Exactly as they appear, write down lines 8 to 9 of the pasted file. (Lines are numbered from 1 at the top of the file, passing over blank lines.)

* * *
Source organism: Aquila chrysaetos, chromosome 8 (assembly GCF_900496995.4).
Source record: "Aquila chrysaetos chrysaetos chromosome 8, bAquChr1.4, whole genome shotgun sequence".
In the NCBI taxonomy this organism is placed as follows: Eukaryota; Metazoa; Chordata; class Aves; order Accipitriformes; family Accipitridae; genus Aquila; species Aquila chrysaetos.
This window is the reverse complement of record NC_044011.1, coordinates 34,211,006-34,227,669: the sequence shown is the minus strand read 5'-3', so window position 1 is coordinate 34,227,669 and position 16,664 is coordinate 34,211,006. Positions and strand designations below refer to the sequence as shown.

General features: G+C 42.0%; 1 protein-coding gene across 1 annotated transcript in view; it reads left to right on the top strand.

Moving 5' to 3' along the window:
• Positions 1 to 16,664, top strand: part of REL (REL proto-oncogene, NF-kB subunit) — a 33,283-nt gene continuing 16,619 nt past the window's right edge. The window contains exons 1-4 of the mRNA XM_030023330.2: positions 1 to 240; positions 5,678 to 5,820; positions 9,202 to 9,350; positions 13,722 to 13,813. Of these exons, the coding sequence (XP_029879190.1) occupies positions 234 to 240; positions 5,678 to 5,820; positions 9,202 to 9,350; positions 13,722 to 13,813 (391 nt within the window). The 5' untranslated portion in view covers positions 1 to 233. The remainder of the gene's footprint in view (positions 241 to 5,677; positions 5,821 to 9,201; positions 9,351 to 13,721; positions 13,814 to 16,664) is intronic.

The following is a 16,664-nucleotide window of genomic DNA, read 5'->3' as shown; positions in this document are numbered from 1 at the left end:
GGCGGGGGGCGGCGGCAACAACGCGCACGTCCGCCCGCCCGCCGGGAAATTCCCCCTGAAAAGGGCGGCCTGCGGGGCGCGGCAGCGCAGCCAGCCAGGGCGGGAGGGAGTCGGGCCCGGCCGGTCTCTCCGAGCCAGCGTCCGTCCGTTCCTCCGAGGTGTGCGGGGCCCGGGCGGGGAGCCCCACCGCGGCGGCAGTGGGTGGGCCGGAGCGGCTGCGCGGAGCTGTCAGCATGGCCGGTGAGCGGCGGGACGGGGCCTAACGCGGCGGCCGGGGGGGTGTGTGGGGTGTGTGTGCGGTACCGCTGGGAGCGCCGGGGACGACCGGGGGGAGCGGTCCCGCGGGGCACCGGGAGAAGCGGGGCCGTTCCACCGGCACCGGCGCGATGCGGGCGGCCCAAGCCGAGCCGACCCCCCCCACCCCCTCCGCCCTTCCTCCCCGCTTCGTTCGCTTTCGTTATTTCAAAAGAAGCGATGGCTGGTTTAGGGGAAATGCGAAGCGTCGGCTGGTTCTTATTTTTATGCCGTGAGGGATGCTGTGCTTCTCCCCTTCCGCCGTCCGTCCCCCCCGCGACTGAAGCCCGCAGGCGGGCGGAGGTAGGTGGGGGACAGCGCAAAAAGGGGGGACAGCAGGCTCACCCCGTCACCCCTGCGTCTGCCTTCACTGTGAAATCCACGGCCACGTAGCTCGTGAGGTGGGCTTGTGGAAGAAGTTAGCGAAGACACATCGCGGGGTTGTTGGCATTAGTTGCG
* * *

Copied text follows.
The following is a 16,664-nucleotide window of genomic DNA, read 5'->3' as shown; positions in this document are numbered from 1 at the left end:
GGCGGGGGGCGGCGGCAACAACGCGCACGTCCGCCCGCCCGCCGGGAAATTCCCCCTGAAAAGGGCGGCCTGCGGGGCGCGGCAGCGCAGCCAGCCAGGGCGGGAGGGAGTCGGGCCCGGCCGGTCTCTCCGAGCCAGCGTCCGTCCGTTCCTCCGAGGTGTGCGGGGCCCGGGCGGGGAGCCCCACCGCGGCGGCAGTGGGTGGGCCGGAGCGGCTGCGCGGAGCTGTCAGCATGGCCGGTGAGCGGCGGGACGGGGCCTAACGCGGCGGCCGGGGGGGTGTGTGGGGTGTGTGTGCGGTACCGCTGGGAGCGCCGGGGACGACCGGGGGGAGCGGTCCCGCGGGGCACCGGGAGAAGCGGGGCCGTTCCACCGGCACCGGCGCGATGCGGGCGGCCCAAGCCGAGCCGACCCCCCCCACCCCCTCCGCCCTTCCTCCCCGCTTCGTTCGCTTTCGTTATTTCAAAAGAAGCGATGGCTGGTTTAGGGGAAATGCGAAGCGTCGGCTGGTTCTTATTTTTATGCCGTGAGGGATGCTGTGCTTCTCCCCTTCCGCCGTCCGTCCCCCCCGCGACTGAAGCCCGCAGGCGGGCGGAGGTAGGTGGGGGACAGCGCAAAAAGGGGGGACAGCAGGCTCACCCCGTCACCCCTGCGTCTGCCTTCACTGTGAAATCCACGGCCACGTAGCTCGTGAGGTGGGCTTGTGGAAGAAGTTAGCGAAGACACATCGCGGGGTTGTTGGCATTAGTTGCG